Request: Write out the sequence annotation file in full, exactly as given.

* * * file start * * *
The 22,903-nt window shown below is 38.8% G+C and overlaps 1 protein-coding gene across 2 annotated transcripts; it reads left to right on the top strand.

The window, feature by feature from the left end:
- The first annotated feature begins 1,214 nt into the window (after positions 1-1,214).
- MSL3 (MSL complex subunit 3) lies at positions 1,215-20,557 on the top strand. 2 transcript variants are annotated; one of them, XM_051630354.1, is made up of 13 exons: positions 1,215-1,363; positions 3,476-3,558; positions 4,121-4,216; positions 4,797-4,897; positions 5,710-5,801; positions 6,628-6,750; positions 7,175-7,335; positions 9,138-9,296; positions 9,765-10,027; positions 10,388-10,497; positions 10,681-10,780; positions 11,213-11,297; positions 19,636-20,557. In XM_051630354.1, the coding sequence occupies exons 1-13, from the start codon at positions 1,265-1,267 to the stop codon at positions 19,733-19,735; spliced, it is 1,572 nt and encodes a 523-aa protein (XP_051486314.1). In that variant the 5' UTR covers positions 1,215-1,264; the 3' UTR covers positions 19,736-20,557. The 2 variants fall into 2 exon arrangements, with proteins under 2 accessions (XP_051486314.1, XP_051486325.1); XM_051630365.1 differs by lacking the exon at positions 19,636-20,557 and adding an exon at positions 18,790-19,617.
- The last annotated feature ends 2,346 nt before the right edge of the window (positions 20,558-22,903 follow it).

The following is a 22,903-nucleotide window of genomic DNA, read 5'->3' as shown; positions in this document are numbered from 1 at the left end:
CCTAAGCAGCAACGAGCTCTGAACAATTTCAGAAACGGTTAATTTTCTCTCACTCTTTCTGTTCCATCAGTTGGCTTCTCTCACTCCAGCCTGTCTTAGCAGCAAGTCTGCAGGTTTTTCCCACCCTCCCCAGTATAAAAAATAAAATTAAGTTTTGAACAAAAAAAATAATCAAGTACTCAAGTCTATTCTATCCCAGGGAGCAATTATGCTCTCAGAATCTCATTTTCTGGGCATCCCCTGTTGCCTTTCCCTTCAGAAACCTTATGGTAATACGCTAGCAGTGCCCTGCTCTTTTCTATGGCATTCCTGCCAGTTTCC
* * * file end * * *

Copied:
The 22,903-nt window shown below is 38.8% G+C and overlaps 1 protein-coding gene across 2 annotated transcripts; it reads left to right on the top strand.

The window, feature by feature from the left end:
- The first annotated feature begins 1,214 nt into the window (after positions 1-1,214).
- MSL3 (MSL complex subunit 3) lies at positions 1,215-20,557 on the top strand. 2 transcript variants are annotated; one of them, XM_051630354.1, is made up of 13 exons: positions 1,215-1,363; positions 3,476-3,558; positions 4,121-4,216; positions 4,797-4,897; positions 5,710-5,801; positions 6,628-6,750; positions 7,175-7,335; positions 9,138-9,296; positions 9,765-10,027; positions 10,388-10,497; positions 10,681-10,780; positions 11,213-11,297; positions 19,636-20,557. In XM_051630354.1, the coding sequence occupies exons 1-13, from the start codon at positions 1,265-1,267 to the stop codon at positions 19,733-19,735; spliced, it is 1,572 nt and encodes a 523-aa protein (XP_051486314.1). In that variant the 5' UTR covers positions 1,215-1,264; the 3' UTR covers positions 19,736-20,557. The 2 variants fall into 2 exon arrangements, with proteins under 2 accessions (XP_051486314.1, XP_051486325.1); XM_051630365.1 differs by lacking the exon at positions 19,636-20,557 and adding an exon at positions 18,790-19,617.
- The last annotated feature ends 2,346 nt before the right edge of the window (positions 20,558-22,903 follow it).

The following is a 22,903-nucleotide window of genomic DNA, read 5'->3' as shown; positions in this document are numbered from 1 at the left end:
CCTAAGCAGCAACGAGCTCTGAACAATTTCAGAAACGGTTAATTTTCTCTCACTCTTTCTGTTCCATCAGTTGGCTTCTCTCACTCCAGCCTGTCTTAGCAGCAAGTCTGCAGGTTTTTCCCACCCTCCCCAGTATAAAAAATAAAATTAAGTTTTGAACAAAAAAAATAATCAAGTACTCAAGTCTATTCTATCCCAGGGAGCAATTATGCTCTCAGAATCTCATTTTCTGGGCATCCCCTGTTGCCTTTCCCTTCAGAAACCTTATGGTAATACGCTAGCAGTGCCCTGCTCTTTTCTATGGCATTCCTGCCAGTTTCC